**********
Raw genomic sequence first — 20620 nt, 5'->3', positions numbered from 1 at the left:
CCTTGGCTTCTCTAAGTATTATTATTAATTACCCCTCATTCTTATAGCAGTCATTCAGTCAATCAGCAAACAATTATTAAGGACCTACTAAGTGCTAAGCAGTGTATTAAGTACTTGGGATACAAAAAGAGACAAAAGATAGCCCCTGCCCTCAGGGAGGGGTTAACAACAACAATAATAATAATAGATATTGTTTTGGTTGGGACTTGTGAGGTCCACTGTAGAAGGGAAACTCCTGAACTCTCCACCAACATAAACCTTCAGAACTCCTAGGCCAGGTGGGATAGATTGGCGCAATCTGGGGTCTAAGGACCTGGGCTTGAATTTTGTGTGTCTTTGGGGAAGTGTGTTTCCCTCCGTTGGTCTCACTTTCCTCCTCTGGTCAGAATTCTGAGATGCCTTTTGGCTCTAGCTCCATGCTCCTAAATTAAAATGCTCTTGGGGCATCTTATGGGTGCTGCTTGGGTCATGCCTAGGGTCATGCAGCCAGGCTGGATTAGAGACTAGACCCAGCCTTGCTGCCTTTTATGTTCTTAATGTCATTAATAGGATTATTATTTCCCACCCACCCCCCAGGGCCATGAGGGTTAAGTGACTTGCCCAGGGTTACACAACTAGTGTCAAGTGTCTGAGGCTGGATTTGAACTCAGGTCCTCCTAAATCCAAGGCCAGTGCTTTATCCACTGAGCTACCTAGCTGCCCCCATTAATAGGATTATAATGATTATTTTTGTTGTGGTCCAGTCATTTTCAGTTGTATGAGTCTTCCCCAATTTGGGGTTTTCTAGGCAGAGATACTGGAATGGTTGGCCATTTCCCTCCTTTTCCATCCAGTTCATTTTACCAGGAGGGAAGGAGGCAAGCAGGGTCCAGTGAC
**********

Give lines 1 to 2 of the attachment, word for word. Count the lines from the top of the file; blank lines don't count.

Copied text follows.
Raw genomic sequence first — 20620 nt, 5'->3', positions numbered from 1 at the left:
CCTTGGCTTCTCTAAGTATTATTATTAATTACCCCTCATTCTTATAGCAGTCATTCAGTCAATCAGCAAACAATTATTAAGGACCTACTAAGTGCTAAGCAGTGTATTAAGTACTTGGGATACAAAAAGAGACAAAAGATAGCCCCTGCCCTCAGGGAGGGGTTAACAACAACAATAATAATAATAGATATTGTTTTGGTTGGGACTTGTGAGGTCCACTGTAGAAGGGAAACTCCTGAACTCTCCACCAACATAAACCTTCAGAACTCCTAGGCCAGGTGGGATAGATTGGCGCAATCTGGGGTCTAAGGACCTGGGCTTGAATTTTGTGTGTCTTTGGGGAAGTGTGTTTCCCTCCGTTGGTCTCACTTTCCTCCTCTGGTCAGAATTCTGAGATGCCTTTTGGCTCTAGCTCCATGCTCCTAAATTAAAATGCTCTTGGGGCATCTTATGGGTGCTGCTTGGGTCATGCCTAGGGTCATGCAGCCAGGCTGGATTAGAGACTAGACCCAGCCTTGCTGCCTTTTATGTTCTTAATGTCATTAATAGGATTATTATTTCCCACCCACCCCCCAGGGCCATGAGGGTTAAGTGACTTGCCCAGGGTTACACAACTAGTGTCAAGTGTCTGAGGCTGGATTTGAACTCAGGTCCTCCTAAATCCAAGGCCAGTGCTTTATCCACTGAGCTACCTAGCTGCCCCCATTAATAGGATTATAATGATTATTTTTGTTGTGGTCCAGTCATTTTCAGTTGTATGAGTCTTCCCCAATTTGGGGTTTTCTAGGCAGAGATACTGGAATGGTTGGCCATTTCCCTCCTTTTCCATCCAGTTCATTTTACCAGGAGGGAAGGAGGCAAGCAGGGTCCAGTGAC